Living Grief

Grief alive is hard to deal with. It's even harder to share. Mostly because it doesn't look like it's expectation, I think. I don't even know what the expectations are, and yet I feel like I'm not living up to them.

So grief for me comes in waves. One minute I'm laughing and loving while we watch Frozen together as a family. Then the scene comes when Anna turns to ice to save her sister. And the breath comes out of the statute in a puff. Then I'm sobbing and loving.

And there are still moments when I get angry with my kids because they aren't listening or cleaning or whatever. Even though the moment before the outburst, I'm crying in gratefulness for the kids God has saved for me.

I lost my baby. When I think about it, I want to scream (and sometimes I do). But the Lord is still good. And now I've come to the place, the release, the surrender of rest in Him. I used to believe God was too good to cause death, but now I believe He is so good that I can't question what He does. I know still that sin is the cause of death. That we die because we sinned. But it's hard to describe this place. This place that says, even if God does cause death, He is still good. It doesn't sound quite right, but that's close.

This miscarriage was different from the first four. Those four were so early. I barely found out I was pregnant before it was over. But this baby, this baby lived a bit longer. We made it to the midwife appointment at nine weeks and had an ultrasound. The baby was alive and had a heart rate of 170! We got the pictures and everything. The first trimester was almost over, so our Christmas cards announced the coming baby with the cheesy heart on the belly shot.

But after we got the cards, I started feeling different. Less pregnant. I hoped it was just that I was moving into the second trimester. But I stayed in bed for those two weeks and did what I could from the bed. We sent out the cards and borrowed a doppler from a friend. We heard a heartbeat, but it was slow and deep. We were praying and hoping.

This baby was a surprise for us. We've been saying for a few years now that we were done. Four was enough, we felt happy and complete. But then this happened. This baby that changed all my plans was also a little hard. I didn't want to be pregnant again because the first trimester is so hard to live through. I have so much to do, and the pregnancy makes rest just about the only thing I can do. So I complained, but really, I was so excited. I love having babies. I love the snuggles, the nursing, the nights, everything. All my plans for the house were changed the day we found out. I had already figured out where we would put the baby, how I would hang pictures, how I would decorate, etc. And even though four was a little easier to plan, five would have been perfect too. Now I'm having to go back to the four plans. No extra pictures for the walls, no extra bedroom, and no place at the table. Those easier plans aren't so perfect anymore.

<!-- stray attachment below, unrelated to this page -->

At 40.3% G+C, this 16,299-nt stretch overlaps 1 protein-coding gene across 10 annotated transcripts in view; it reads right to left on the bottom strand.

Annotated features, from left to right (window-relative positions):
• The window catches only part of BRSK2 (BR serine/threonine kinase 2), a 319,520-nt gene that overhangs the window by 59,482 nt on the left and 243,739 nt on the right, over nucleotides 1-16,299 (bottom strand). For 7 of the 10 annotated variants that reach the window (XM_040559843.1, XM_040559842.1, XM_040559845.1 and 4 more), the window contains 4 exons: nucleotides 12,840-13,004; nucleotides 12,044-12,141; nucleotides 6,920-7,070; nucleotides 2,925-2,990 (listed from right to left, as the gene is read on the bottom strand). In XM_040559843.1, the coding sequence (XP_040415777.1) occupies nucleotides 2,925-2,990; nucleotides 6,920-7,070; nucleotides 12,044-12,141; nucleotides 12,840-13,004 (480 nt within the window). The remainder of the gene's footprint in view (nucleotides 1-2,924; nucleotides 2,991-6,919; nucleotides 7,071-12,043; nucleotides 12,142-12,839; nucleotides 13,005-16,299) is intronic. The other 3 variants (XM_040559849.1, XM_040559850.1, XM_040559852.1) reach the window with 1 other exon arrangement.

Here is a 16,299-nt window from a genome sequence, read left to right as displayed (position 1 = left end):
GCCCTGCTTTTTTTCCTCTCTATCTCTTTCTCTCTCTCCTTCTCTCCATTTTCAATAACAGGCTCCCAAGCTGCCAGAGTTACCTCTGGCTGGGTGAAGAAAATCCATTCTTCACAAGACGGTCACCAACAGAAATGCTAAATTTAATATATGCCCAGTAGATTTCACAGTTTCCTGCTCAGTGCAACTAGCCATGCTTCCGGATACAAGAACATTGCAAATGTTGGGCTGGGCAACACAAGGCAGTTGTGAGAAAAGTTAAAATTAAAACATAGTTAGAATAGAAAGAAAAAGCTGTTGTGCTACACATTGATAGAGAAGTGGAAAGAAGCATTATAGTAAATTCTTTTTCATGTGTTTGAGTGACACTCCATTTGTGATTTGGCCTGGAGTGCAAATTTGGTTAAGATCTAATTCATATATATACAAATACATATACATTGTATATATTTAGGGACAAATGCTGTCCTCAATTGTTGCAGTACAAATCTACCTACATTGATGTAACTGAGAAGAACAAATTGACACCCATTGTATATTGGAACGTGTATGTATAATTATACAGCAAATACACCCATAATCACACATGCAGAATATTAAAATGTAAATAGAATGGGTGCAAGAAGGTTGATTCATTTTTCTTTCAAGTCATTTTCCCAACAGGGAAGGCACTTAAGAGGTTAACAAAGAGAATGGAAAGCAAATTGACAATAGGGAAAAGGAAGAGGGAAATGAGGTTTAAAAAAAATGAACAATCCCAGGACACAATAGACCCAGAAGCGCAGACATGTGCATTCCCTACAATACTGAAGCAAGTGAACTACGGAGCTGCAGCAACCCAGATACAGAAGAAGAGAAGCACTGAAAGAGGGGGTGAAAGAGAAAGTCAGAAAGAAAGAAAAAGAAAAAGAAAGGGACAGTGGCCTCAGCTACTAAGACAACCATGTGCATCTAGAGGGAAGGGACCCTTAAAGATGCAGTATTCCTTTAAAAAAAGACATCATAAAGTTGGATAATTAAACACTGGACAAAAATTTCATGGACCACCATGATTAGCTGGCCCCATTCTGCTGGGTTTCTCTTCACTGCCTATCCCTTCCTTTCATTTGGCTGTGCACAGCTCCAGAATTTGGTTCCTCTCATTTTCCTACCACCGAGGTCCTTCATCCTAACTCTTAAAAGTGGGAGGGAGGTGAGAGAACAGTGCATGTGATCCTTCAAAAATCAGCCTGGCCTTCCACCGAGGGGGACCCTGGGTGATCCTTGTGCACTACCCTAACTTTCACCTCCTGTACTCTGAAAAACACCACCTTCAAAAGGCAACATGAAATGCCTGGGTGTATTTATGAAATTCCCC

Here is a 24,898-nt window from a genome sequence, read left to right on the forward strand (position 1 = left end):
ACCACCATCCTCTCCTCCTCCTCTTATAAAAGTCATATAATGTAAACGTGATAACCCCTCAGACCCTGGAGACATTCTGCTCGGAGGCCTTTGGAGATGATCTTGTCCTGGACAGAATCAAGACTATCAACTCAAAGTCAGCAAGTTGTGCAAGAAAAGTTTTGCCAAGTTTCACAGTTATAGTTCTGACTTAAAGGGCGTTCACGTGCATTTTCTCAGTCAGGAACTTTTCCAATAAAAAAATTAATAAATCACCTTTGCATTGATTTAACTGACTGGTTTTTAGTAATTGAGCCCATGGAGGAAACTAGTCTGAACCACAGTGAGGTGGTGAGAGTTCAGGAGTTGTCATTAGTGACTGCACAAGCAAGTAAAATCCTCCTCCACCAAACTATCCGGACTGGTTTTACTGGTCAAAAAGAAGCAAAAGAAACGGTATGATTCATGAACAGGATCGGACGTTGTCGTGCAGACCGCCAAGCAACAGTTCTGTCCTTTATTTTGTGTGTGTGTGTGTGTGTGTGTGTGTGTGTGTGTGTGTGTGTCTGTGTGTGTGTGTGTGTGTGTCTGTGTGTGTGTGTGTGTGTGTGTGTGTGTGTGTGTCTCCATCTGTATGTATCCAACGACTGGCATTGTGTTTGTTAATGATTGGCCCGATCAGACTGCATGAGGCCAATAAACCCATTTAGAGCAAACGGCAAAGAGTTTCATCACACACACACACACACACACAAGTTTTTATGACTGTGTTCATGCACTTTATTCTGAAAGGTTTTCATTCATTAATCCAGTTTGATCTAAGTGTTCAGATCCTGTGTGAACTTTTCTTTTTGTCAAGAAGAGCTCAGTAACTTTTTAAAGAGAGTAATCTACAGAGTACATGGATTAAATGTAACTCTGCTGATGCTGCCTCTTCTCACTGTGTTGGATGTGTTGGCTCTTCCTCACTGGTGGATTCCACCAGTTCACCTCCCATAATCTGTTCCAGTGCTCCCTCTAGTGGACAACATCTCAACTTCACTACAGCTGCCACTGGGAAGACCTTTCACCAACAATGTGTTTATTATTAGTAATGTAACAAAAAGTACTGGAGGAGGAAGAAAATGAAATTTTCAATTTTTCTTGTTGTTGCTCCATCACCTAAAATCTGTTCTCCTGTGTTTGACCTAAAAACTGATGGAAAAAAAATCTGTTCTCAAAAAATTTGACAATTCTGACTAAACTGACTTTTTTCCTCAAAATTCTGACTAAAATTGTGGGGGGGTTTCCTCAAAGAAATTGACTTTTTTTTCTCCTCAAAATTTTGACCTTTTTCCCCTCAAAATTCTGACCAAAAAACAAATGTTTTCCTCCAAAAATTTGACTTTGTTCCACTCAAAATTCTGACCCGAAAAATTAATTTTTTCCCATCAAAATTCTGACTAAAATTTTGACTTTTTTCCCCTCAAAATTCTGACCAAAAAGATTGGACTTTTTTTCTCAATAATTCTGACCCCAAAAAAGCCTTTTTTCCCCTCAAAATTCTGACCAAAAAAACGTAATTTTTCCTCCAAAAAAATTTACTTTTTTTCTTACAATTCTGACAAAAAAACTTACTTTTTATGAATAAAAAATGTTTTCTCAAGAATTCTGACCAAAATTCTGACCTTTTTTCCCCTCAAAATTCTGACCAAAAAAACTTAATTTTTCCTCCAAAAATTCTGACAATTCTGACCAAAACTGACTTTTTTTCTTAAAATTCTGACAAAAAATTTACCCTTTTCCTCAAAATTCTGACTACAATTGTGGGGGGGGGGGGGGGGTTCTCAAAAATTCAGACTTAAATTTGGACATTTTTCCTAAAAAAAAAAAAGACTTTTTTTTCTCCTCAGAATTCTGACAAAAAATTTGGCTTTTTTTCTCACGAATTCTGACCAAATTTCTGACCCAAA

My miscarriage happened before Christmas, and even though we were sad and I was still healing, we had a lovely Christmas. But after Christmas, it was a little harder for me to leave the house. I wasn't sure how to respond or act around people. The grief was too tender to talk about in social situations, but it also felt very wrong to ignore the life of my baby. So I stayed home for a while and that was good.

Eventually, of course, I had to re-enter life. So I did. And it was hard, but not horrible. I'm surrounded by love and space. So it was good too.

And now I'm here. I'm getting back into the rhythm of my life without pregnancy; exercising, reading, teaching, and you know, doing laundry. My body was so weak after all of this, but it feels good to be gaining strength again. And my mind and soul are worshipping Christ in His beauty and truth and goodness. It is good too.

Thank you all for the kind words and prayers you have sent my way. Grief is a time of missing love and being extra loved. Y'all have proven that to me in the last month.

1 comment

  1. I wish I had words to ease even just a little of the pain. . . . but I don't. You dear friend are an amazing woman.


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